Housing bubble about to pop, Bryan Gould predicts

Former British policitician and Waikato University vice chancellor Bryan Gould says the housing bubble is about to burst.

New Zealand's housing bubble is about to burst, former British politician and former Waikato University vice chancellor Bryan Gould says.

"This is not a normal market. We need to stabilise house prices or else it will burst. That's going to happen sooner rather than later."

Furthermore, he said Reserve Bank Governor Graeme Wheeler was being weak by not making the banks rein in their lending habits.

Yes, land needs to be released for building, but that wasn't the only key to solving the housing problem, Gould said.

Gould spoke to an audience on Thursday of about 100 people at Hamilton's St Peter's Cathedral.

Wheeler was a smart man and knew what needed to be done, Gould said.

The banks would attack Wheeler if he created policy limiting their ability to lend, as it would hurt profits, he said.

However, banks that continued to lend up to nine times people's salaries were contributing to the steep house prices and housing unaffordability.

"If banks gave all of us half a million to spend on cars, that would drive up the price of cars. But it's houses they are lending on.

"History tells us sooner or later the bubble will deflate. And these bubbles don't deflate slowly."

The Reserve Bank declined to comment.

Gould took aim at more than banks in his speech, however. 

He said the only way to sort out most problems was to address the root cause - in this case, supply. So part of the answer was to put a glut of affordable houses on the market.

Both the number and the type of houses being built were not addressing the problem.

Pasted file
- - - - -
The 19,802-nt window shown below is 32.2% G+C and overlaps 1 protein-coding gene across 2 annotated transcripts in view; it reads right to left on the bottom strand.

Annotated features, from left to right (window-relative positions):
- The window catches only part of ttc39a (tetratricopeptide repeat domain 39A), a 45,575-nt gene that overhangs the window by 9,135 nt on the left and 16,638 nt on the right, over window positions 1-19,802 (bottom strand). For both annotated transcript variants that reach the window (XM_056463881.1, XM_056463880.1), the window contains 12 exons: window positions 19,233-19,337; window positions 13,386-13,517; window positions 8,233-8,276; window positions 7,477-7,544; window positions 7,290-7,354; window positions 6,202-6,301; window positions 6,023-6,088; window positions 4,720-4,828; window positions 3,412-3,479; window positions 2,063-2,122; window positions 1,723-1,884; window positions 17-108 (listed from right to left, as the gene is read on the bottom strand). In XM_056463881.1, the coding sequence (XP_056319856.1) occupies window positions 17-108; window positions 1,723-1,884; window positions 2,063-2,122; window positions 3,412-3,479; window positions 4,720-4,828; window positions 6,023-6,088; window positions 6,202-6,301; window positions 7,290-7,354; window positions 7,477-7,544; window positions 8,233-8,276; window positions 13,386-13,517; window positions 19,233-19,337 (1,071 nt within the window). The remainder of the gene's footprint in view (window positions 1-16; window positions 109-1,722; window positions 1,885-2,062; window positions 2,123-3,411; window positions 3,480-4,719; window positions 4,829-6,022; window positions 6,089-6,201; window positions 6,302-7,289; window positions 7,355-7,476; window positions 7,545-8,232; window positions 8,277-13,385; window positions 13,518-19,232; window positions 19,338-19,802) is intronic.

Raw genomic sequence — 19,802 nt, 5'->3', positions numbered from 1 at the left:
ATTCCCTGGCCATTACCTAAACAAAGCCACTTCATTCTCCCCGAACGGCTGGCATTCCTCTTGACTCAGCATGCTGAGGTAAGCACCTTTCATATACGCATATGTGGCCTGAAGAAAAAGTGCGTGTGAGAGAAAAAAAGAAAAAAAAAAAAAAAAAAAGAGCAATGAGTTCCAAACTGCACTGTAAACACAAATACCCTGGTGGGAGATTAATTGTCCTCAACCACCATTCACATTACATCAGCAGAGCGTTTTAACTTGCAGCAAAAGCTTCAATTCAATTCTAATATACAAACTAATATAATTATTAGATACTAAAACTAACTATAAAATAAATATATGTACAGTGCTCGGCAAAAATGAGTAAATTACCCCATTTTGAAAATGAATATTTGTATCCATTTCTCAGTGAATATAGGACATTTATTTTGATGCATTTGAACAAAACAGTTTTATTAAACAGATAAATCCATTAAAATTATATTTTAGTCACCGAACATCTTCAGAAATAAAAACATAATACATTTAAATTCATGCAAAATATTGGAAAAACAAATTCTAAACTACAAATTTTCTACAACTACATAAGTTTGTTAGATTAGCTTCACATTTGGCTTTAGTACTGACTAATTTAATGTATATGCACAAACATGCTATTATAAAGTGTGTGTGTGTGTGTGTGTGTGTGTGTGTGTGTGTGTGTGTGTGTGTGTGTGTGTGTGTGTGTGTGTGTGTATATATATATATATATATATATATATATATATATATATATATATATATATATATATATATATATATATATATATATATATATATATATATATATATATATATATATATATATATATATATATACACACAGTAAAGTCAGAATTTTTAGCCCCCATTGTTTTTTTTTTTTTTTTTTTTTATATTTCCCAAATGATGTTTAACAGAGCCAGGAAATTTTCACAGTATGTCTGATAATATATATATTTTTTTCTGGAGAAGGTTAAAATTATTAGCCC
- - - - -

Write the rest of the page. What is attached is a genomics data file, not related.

Those houses were for the higher end of the market, he said.

He called for people to take organised action to create changes.

"We live in a country where everyone should have access to housing. But they don't. Something is going wrong."

This conundrum had happened in effect because the Rogernomics of Roger Douglas under Prime Minister David Lange brought inequality to New Zealand, Gould said.

He added that he came to New Zealand during the Lange era and heard Douglas and his cohorts espouse these radical economic theories.

"Their eyes were blazing with the zeal of religious converts.

"But it had failed in Britain."

He described it as a free-market philosophy where people would grab what they could.

Class segregation and the extreme wealth and poverty were nonexistent in New Zealand until then, he said.  "That sort of inequality was only known in the likes of Britain.

"These conditions have now become endemic in New Zealand."

The 77-year-old said it was the prerogative of the older generation to say things weren't what they used to be.

In some ways, things had improved, he said. But in terms of housing, it hasn't.

Gould grew up in a state house in the Taranaki town of Hawera, but had no concept of having less or more than others.

"We had no sense we were better or worse than anyone else." Therefore, Gould said, he and his siblings had no barriers when going into the world.

His brother, Wayne, was famous for spreading Sudoku puzzles through the West and was named by Time magazine in 2006 as one of the world's most influential people.

"We lived in a community that was safer, kinder, gentler than it is today.

"We were important members of that community."

Neighbours have stopped looking out for one another, he said.

When he was younger, if someone was doing it tough, the neighbour was there to help out, he said.

"Although we know more about what is going on, we have less connection and desire to do anything about it." 

From stuff.co.nz